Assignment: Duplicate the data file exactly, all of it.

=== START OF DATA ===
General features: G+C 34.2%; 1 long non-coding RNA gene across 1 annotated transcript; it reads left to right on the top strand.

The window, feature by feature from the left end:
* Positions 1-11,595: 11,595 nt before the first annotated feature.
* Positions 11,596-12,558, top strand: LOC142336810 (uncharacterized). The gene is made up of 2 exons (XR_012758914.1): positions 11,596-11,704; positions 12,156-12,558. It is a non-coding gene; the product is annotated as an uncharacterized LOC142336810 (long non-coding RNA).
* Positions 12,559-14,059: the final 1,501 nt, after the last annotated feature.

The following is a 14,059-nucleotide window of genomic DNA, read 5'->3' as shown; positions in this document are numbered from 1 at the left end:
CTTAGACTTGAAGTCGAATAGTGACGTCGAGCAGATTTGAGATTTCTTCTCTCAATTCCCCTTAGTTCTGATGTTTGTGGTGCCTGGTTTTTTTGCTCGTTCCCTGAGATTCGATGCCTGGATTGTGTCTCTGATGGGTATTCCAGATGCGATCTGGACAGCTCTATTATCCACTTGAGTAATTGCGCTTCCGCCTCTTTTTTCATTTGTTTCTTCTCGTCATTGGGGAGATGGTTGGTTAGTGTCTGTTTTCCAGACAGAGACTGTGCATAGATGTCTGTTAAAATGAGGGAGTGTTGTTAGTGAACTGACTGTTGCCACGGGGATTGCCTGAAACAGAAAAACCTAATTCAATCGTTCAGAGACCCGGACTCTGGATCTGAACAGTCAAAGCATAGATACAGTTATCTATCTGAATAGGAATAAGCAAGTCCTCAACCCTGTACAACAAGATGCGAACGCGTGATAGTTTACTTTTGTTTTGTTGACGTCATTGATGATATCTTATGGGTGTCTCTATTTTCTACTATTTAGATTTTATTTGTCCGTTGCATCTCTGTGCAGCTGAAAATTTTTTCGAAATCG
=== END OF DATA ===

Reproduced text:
General features: G+C 34.2%; 1 long non-coding RNA gene across 1 annotated transcript; it reads left to right on the top strand.

The window, feature by feature from the left end:
* Positions 1-11,595: 11,595 nt before the first annotated feature.
* Positions 11,596-12,558, top strand: LOC142336810 (uncharacterized). The gene is made up of 2 exons (XR_012758914.1): positions 11,596-11,704; positions 12,156-12,558. It is a non-coding gene; the product is annotated as an uncharacterized LOC142336810 (long non-coding RNA).
* Positions 12,559-14,059: the final 1,501 nt, after the last annotated feature.

The following is a 14,059-nucleotide window of genomic DNA, read 5'->3' as shown; positions in this document are numbered from 1 at the left end:
CTTAGACTTGAAGTCGAATAGTGACGTCGAGCAGATTTGAGATTTCTTCTCTCAATTCCCCTTAGTTCTGATGTTTGTGGTGCCTGGTTTTTTTGCTCGTTCCCTGAGATTCGATGCCTGGATTGTGTCTCTGATGGGTATTCCAGATGCGATCTGGACAGCTCTATTATCCACTTGAGTAATTGCGCTTCCGCCTCTTTTTTCATTTGTTTCTTCTCGTCATTGGGGAGATGGTTGGTTAGTGTCTGTTTTCCAGACAGAGACTGTGCATAGATGTCTGTTAAAATGAGGGAGTGTTGTTAGTGAACTGACTGTTGCCACGGGGATTGCCTGAAACAGAAAAACCTAATTCAATCGTTCAGAGACCCGGACTCTGGATCTGAACAGTCAAAGCATAGATACAGTTATCTATCTGAATAGGAATAAGCAAGTCCTCAACCCTGTACAACAAGATGCGAACGCGTGATAGTTTACTTTTGTTTTGTTGACGTCATTGATGATATCTTATGGGTGTCTCTATTTTCTACTATTTAGATTTTATTTGTCCGTTGCATCTCTGTGCAGCTGAAAATTTTTTCGAAATCG